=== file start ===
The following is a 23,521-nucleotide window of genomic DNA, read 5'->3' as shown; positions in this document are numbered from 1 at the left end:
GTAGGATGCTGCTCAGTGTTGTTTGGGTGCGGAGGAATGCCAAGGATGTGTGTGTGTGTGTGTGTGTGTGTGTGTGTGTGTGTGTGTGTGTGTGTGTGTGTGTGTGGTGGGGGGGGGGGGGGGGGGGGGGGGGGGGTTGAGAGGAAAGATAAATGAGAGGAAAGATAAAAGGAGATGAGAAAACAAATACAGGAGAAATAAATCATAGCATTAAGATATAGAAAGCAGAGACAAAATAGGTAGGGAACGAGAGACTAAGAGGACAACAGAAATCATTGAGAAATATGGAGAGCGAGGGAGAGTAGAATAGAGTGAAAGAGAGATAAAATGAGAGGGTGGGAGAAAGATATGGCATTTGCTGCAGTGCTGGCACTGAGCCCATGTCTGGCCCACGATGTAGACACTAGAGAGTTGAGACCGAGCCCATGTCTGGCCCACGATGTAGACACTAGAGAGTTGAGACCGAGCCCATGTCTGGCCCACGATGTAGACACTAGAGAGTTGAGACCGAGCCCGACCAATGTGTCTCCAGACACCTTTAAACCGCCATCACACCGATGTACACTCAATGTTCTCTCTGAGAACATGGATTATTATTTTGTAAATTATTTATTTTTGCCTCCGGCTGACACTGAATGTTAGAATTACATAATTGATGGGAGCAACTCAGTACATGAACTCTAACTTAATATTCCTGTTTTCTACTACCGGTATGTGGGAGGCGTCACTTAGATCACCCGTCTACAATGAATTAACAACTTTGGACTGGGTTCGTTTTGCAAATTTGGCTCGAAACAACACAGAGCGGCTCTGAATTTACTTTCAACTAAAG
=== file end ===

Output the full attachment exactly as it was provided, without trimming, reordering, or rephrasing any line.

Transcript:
The following is a 23,521-nucleotide window of genomic DNA, read 5'->3' as shown; positions in this document are numbered from 1 at the left end:
GTAGGATGCTGCTCAGTGTTGTTTGGGTGCGGAGGAATGCCAAGGATGTGTGTGTGTGTGTGTGTGTGTGTGTGTGTGTGTGTGTGTGTGTGTGTGTGTGTGTGTGGTGGGGGGGGGGGGGGGGGGGGGGGGGGGGTTGAGAGGAAAGATAAATGAGAGGAAAGATAAAAGGAGATGAGAAAACAAATACAGGAGAAATAAATCATAGCATTAAGATATAGAAAGCAGAGACAAAATAGGTAGGGAACGAGAGACTAAGAGGACAACAGAAATCATTGAGAAATATGGAGAGCGAGGGAGAGTAGAATAGAGTGAAAGAGAGATAAAATGAGAGGGTGGGAGAAAGATATGGCATTTGCTGCAGTGCTGGCACTGAGCCCATGTCTGGCCCACGATGTAGACACTAGAGAGTTGAGACCGAGCCCATGTCTGGCCCACGATGTAGACACTAGAGAGTTGAGACCGAGCCCATGTCTGGCCCACGATGTAGACACTAGAGAGTTGAGACCGAGCCCGACCAATGTGTCTCCAGACACCTTTAAACCGCCATCACACCGATGTACACTCAATGTTCTCTCTGAGAACATGGATTATTATTTTGTAAATTATTTATTTTTGCCTCCGGCTGACACTGAATGTTAGAATTACATAATTGATGGGAGCAACTCAGTACATGAACTCTAACTTAATATTCCTGTTTTCTACTACCGGTATGTGGGAGGCGTCACTTAGATCACCCGTCTACAATGAATTAACAACTTTGGACTGGGTTCGTTTTGCAAATTTGGCTCGAAACAACACAGAGCGGCTCTGAATTTACTTTCAACTAAAG